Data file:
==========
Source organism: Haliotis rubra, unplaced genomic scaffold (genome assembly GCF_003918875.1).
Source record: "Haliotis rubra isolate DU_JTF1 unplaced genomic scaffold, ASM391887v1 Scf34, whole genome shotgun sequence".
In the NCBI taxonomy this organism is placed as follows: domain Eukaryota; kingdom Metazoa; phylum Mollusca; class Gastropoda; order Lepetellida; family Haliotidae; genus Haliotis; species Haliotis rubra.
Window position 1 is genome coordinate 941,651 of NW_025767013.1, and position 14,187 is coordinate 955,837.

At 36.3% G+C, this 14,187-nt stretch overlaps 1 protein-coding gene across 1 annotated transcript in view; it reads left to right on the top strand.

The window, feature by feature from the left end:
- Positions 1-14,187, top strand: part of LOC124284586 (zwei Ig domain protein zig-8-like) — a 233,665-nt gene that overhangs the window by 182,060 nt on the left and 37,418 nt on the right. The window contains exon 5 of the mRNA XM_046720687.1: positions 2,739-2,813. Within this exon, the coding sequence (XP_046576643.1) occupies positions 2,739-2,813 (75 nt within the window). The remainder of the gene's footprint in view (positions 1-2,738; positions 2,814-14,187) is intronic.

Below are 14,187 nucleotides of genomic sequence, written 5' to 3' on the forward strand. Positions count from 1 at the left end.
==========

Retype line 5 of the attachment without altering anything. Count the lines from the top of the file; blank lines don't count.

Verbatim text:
At 36.3% G+C, this 14,187-nt stretch overlaps 1 protein-coding gene across 1 annotated transcript in view; it reads left to right on the top strand.